After I sent out my first draft, I was told I needed an obnoxious and funny introduction, and I can’t seem to think of anything really. The only thing that comes to mind is that at some stage we’re all going to feel like Luke and Han Solo in the trash compactor after we’ve saved Princess Leia. A long time ago, in a galaxy far far away… knee deep in shit, although we’ll be minus the laser guns and 7-foot hairy monster… maybe.
Less is more, it’s the new thing. You can search the internet on Minimalism and find hundreds of articles by anyone who’s had some kind of interest. Give it long enough and this will be one of those articles too.
People in their droves are looking into decluttering, minimalism and downsizing. Now seeing the benefits of having fewer possessions and more space, it gives more time to themselves and the people around them.
Minimalism isn’t a “one size fits all” solution to your problems, and if you’re interested in making more time for yourself you’re going to have to do some research. Minimalism isn’t also about having nothing or having less, it’s about having “enough” and it’s also valuing what you have.
My first step into minimalism was after I moved house, I moved a whole truckload from the garage at one house and directly into the garage to the next, and thought to myself “why do I have so much shit?”. Do I need a second, three seater couch and two chairs? Do I need a second computer desk? Clearly, the answer was no, why have it when it’s not going to be used?
From there, the ever long process of downsizing and decluttering began. It stemmed further, and in some very harsh ways. From the clothes I own and wear, the things I use in my kitchen, to even people. I decluttered, minimalised and looked for value in everything I owned, used, or included in my life.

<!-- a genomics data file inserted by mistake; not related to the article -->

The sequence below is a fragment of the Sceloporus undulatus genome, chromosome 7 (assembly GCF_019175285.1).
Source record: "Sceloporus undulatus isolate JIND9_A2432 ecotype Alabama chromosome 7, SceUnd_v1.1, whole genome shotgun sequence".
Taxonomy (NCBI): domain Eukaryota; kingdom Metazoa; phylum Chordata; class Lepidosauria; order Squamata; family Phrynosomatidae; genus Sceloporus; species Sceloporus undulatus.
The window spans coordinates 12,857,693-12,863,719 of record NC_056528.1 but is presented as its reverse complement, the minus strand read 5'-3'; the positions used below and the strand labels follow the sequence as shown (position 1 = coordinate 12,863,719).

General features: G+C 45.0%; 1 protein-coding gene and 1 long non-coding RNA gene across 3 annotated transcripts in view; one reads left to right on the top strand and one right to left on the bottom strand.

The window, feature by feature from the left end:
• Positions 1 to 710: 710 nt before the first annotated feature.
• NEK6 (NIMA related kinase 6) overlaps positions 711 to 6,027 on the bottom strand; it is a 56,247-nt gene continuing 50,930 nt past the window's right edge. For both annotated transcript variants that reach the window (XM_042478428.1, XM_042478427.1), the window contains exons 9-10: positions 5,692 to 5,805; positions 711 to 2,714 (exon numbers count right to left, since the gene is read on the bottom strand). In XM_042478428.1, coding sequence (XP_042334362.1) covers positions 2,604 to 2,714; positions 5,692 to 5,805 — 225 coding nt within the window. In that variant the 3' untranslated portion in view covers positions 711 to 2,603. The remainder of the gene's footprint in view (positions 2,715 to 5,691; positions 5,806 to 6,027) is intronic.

It’s been about 6 or 7 years that this process has been taking place, but I’m almost at that stage where I could call myself a minimalist, maybe. For some people, there will always be a quest to find more value in the less that you have.
Minimalism can be a morbid thought, but an honest one. Are the possessions in your house something you will remember lying your deathbed? Did that car you bought bring joy to your life? That huge book collection might look impressive, but how often do you read all those books?
A push for consumerism drives everyone to buy more, the bragging rights to having the most expensive, the newest, the rare or the unique. It all comes down to a practical and valuable use for your possessions. The practicality and value will depend on the person, so don’t let anyone tell you otherwise what you should and shouldn’t keep.
If you look at a possession, ask yourself “does this make me happy? Do I have any use for it? How long has it been since I used it?”. It is around these questions that you will start to find what is and isn’t useful for you.
If you’re interested in finding out more, I highly suggest checking out “The Minimalists” documentary. Available on Netflix now and also their website, they also have a podcast. Both Joshua and Ryan of the Minimalists have books available. For a no-bullshit approach, try and get hold of the ebook “You have too much shit” at www.youhavetoomuchshit.com, and of course, Rebecca and her organising and decluttering skills that are available at Clearspace.